My mother always says, “It would be difficult growing up, but you must.”

“Don’t Grow up … There are too many rules and restrictions” –   Hugh Hefner

“It was then that I declared, resolved, and determined that I would never under any circumstances be a politician, much less a grocer; that I would stop right there, remain as I was–and so I did; for many years I not only stayed the same size but clung to the same attire.”

Oskar Matzerath, the protagonist of Gunter Grass’ The Tin Drum recounts his third birthday when he decided to “stop right there”- in that moment of time and space, in that year. Oskar willingly stops himself from growing above the age of three. His unwillingness to grow during the times when losing innocence was vital for survival justifies his resolution.

We too, like Oskar, have moments of personal insights when we wish we could keep the day to ourselves and stop where we are. The feeling gets stronger with every passing year and often a part of us resolves not to grow. While we confront every next birthday that marks another year gone, we choose not to keep track of numbers anymore. B’days become redundant, uninvited, burdensome.

Growing up is difficult, I agree with mother, but why “must” we grow? Can we not seize a part of ourselves, and keep it entirely to our own?  And as we keep losing ourselves in the process of ‘growth’, can’t be become less careless about things we have and want to have?

Time grows; and grows fast. In the moment of (in)decisiveness of growing and not willing to grow, we are huddled into the mechanical process, often losing track of ourselves. As we grow, years appear to shrink and days pass by like a freight train. When I was a kid, every single day seemed a thousand years long; every year, a light year apart. Every moment offered a life altering vision, every experience was life itself, and every other person appeared to gift something irreplaceable. Every day was a birthday.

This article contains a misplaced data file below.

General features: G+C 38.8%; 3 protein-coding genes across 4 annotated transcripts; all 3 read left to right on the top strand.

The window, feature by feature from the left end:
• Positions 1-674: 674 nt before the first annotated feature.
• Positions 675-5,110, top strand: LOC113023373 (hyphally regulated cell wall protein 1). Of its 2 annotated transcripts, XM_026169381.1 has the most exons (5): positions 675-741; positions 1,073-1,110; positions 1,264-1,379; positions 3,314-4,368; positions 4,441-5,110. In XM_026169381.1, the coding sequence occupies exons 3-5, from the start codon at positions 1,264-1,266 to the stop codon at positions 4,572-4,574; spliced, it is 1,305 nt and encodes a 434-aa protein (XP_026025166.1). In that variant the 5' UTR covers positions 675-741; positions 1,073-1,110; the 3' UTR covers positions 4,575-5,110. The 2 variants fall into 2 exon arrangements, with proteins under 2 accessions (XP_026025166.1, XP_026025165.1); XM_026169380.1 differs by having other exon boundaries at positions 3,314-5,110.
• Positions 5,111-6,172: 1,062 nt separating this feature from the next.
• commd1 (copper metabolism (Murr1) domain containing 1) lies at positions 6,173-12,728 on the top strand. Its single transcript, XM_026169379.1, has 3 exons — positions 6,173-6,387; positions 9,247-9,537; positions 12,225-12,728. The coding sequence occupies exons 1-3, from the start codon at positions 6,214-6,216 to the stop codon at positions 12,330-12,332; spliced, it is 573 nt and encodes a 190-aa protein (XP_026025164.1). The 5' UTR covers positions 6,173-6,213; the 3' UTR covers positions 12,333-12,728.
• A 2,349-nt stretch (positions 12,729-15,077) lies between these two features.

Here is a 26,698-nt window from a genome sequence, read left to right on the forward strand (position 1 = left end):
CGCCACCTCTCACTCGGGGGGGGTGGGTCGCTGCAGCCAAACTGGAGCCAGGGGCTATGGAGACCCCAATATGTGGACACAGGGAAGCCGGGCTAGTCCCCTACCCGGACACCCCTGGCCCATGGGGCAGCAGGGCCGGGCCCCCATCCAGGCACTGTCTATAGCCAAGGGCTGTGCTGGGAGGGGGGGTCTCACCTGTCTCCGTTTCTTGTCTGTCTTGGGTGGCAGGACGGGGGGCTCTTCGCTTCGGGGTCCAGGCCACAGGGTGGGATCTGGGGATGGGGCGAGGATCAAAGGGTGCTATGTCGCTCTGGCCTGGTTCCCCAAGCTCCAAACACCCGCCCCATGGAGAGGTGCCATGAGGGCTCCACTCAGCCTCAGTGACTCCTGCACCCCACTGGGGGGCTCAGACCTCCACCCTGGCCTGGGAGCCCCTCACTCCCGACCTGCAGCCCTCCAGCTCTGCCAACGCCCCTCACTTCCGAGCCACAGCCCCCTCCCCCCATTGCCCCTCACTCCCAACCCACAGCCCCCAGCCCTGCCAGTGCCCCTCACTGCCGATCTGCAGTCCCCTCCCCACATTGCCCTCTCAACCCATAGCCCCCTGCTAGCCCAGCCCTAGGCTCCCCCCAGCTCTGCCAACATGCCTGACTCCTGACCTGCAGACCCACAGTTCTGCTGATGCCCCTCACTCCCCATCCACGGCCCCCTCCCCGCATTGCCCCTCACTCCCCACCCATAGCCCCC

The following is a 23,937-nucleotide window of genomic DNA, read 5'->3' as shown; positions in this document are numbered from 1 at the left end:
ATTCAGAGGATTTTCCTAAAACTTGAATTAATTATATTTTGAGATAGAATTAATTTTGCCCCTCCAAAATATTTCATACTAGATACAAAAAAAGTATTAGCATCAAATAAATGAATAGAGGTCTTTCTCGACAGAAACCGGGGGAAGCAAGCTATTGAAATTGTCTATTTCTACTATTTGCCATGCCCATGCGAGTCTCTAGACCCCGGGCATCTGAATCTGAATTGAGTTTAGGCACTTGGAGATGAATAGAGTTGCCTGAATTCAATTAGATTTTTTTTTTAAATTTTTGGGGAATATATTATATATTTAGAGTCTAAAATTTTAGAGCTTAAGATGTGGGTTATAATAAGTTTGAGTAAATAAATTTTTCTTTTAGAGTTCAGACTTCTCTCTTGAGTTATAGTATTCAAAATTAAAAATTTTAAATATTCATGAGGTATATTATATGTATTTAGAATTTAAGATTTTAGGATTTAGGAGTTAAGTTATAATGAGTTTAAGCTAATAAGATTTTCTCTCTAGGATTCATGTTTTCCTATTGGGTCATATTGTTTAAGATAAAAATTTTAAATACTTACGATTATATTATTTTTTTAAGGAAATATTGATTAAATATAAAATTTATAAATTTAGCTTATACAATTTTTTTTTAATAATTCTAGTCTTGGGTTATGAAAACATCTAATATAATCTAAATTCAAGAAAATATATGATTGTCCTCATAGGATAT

Sometimes, while sitting on my favorite childhood bench, carelessly observing the surroundings with overburdened eyes and reading the daily newspaper, I suddenly hear the chirping of birds and the distant dog barks, the rattling of kitchen utensils, unexpected chuckles of my grandmother, and the sound of a silent wind, and for a moment, I am in the time which I thought to have left far behind,  I am a child patiently imbibing the world around me, listening to the careless sounds, at peace with myself and the world.

Such fraction of moments, which get rarer with age, are life altering; they bring upon a realization that time is stagnant, and so is the world, and we are growing up, and growth is taking away everything that was once beautiful. In that moment of time travel, I want to be like Oskar- stay where I am; seize time and care no more about losing it; retaining innocent vision and watch the world outgrowing its apparel.

With another birthday, I am not sure whether to take heed of my mother’s advice and resist my irresistible passion for immobility or succumb to my world that refuses to grow beyond this year.

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